George Osborne should consider "phasing in" planned tax credit cuts or only imposing them on new claimants, according to a think-tank founded by Cabinet colleague Iain Duncan Smith.
The Centre for Social Justice (CSJ) insisted the Chancellor could use this month's Autumn Statement to ease the impact of the controversial changes without risking his drive for a budget surplus.
In a report, the organisation warned against taking money from Mr Duncan Smith's flagship Universal Credit scheme to sweeten the tax credit pill.
It pointed out that the UC reforms meant by 2020 only 9% of those currently getting tax credits would still be receiving them.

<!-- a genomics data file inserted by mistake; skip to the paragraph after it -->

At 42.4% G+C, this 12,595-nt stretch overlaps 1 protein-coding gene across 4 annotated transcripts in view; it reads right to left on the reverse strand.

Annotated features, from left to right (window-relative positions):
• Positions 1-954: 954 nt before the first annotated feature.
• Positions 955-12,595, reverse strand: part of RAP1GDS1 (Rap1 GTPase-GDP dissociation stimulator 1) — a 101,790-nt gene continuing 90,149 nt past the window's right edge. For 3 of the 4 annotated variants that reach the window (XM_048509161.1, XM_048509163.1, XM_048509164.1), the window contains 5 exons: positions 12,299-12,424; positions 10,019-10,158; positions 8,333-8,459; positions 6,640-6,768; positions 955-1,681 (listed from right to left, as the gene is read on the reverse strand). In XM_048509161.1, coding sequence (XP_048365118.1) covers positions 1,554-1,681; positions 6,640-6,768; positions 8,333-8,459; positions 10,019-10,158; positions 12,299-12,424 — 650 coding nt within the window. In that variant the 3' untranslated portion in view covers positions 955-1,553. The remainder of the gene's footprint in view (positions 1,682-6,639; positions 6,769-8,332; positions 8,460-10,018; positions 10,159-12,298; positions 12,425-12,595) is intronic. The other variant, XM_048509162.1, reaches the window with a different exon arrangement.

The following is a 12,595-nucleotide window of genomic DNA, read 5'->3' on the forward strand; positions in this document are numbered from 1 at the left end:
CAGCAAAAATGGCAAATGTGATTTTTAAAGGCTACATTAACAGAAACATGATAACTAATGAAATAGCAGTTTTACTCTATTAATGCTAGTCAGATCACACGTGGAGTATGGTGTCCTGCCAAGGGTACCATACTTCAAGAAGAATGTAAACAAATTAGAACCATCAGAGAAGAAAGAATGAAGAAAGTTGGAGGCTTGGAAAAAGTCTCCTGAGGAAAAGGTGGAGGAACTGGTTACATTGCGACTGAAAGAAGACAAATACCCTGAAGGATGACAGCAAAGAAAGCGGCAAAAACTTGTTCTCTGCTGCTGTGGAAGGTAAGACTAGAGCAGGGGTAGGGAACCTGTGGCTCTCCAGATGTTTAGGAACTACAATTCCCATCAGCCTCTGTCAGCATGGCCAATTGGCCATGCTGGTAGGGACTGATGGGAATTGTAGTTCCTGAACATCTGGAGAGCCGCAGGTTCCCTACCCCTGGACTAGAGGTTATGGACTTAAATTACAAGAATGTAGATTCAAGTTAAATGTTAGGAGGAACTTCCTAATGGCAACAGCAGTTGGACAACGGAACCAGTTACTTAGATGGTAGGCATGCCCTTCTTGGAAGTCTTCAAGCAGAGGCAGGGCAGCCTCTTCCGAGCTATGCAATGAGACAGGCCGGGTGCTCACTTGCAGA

Instead, the think-tank suggested the Government could help people to work more hours or introduce a transitional fund for those hardest hit, as happened with the benefit cap.
Another option would be to slow and phase in tax credit cuts in line with increases in the national living wage and personal allowance. This would still allow him to achieve "structural change" and £4 billion of annual savings by 2020, the report said.
The most expensive course would be only imposing the tax credit cuts on new claimants - but the authors note that it would have the "least social and political cost".
Meanwhile, the Commons Work and Pensions Committee has again demanded information from the Treasury about movements on and off tax credits and how long people claim for.